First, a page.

The trouble is that once we use a word, and subscribe a value to something, we automatically believe we know what we're dealing with. As a result, we tend to lose sight of the object's unimaginable depth, and we're faced with a superficial reality. If we're too quick to attach a word as a label, we miss out on the miraculousness of life. Words can imprison us. We then think without awareness, which he believes is a significant challenge we have to overcome for our well-being and that of the planet. The subtle shift is to disconnect from our thoughts, which are always in the foreground, and become aware of the background.
But why do we over-identify with our thoughts? Let's explore some reasons.
The Mind-Made "I"
The word our lives center around, is "I." Placing such an emphasis on the ego, creates a false sense of identity. Albert Einstein calls this an "optical illusion of consciousness," because our thoughts and the accompanying emotions fabricate it. Tolle calls this the false "mind-made I," which is something that develops from birth.
Tolle remembers observing a woman on the subway, who was battling with a mental disorder. She talked to herself incessantly and angrily, and continued to do this for the entire trip. He was wondering about her, when he suddenly realized that he was also talking to himself. It hit home that he was no different from her. All this thinking, and all these words we use to describe our thinking, are just a minuscule part of our consciousness, but they trap us in dysfunction.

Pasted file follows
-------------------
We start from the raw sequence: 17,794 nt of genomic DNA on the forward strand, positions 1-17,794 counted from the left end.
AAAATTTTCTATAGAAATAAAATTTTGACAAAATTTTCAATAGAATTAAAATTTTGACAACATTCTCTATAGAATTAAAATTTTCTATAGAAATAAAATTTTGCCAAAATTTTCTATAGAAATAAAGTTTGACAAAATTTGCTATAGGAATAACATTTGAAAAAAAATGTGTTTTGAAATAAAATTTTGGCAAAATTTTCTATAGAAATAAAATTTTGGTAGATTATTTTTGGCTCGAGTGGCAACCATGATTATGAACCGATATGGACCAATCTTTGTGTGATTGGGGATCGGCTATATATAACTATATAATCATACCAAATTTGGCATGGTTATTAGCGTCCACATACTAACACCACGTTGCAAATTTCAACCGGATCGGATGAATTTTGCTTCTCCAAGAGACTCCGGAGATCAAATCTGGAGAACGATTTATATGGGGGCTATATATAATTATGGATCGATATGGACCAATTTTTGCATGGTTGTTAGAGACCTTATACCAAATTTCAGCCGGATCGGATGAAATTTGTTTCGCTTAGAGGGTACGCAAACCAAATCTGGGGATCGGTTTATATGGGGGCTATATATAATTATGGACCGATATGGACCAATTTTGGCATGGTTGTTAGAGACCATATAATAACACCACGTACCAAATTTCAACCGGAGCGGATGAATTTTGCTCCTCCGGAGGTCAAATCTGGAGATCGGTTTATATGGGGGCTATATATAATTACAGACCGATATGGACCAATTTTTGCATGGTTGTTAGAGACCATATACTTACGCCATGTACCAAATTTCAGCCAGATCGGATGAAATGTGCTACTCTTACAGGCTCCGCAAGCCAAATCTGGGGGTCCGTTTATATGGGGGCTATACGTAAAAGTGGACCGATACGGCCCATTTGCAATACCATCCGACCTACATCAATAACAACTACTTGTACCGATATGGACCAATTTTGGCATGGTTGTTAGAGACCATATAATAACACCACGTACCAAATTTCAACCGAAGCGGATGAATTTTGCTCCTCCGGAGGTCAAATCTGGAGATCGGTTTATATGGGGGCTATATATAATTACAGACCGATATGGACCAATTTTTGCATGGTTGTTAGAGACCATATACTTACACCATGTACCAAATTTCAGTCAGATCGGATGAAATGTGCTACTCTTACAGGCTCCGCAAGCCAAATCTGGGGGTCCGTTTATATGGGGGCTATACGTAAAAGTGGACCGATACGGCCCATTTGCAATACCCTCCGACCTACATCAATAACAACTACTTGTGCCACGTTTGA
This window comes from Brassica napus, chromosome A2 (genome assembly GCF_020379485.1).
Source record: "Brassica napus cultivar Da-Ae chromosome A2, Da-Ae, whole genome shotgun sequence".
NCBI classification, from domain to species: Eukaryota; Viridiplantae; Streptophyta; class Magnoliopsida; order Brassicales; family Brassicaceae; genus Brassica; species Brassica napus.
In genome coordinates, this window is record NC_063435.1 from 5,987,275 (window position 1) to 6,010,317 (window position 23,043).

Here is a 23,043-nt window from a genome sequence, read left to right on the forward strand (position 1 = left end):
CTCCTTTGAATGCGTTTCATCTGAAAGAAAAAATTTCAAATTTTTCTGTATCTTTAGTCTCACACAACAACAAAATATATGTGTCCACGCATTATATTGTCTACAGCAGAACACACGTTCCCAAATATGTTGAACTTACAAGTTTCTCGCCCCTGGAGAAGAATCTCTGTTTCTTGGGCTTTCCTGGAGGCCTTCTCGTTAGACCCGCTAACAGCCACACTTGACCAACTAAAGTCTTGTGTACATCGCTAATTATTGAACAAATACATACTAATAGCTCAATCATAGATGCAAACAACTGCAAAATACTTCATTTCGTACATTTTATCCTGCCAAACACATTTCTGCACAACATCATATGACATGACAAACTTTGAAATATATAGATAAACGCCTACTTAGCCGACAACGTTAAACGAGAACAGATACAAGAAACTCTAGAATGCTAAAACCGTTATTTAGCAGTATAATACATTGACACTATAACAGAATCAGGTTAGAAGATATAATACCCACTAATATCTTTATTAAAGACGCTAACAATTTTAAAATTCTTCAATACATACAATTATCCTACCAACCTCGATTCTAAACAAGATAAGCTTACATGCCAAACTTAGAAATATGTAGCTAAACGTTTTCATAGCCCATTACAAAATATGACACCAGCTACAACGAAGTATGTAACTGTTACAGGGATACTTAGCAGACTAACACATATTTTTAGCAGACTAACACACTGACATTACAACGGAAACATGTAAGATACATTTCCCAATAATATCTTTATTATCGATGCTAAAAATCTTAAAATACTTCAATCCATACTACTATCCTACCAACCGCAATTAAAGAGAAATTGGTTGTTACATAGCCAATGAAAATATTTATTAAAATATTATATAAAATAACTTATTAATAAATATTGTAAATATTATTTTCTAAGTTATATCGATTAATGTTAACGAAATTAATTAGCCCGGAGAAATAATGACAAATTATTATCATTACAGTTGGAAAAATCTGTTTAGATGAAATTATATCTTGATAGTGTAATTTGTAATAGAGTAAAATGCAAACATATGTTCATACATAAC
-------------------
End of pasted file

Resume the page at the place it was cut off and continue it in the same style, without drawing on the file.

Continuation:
Tolle claims that Descartes was wrong when he said, 'I think, therefore I am.' He had instead, identified the basis of ego. On the other hand, Jean-Paul Sartre said, 'the consciousness that says I am, isn't the consciousness that thinks.' So, the instant that you're aware that you're thinking, that awareness isn't part of your thinking. This is a crucial dimension of awakened consciousness.
The Having and the Wanting
The ego also gets caught up in the word "my." The term "my," is attached to feelings of ownership, such as "my car," "my house," "my stuff." We lose ourselves in unhealthy over-identification with our things. He says that we operate based on 'I have; therefore, I am.' He reminds us that most people don't realize that nothing they possess, has anything to do with who they are, until they're on their deathbed. Tolle doesn't ask us to give up on our attachment to things, but simply be aware of it. He explains a new consciousness as, 'I am the awareness that's aware that there's attachment.'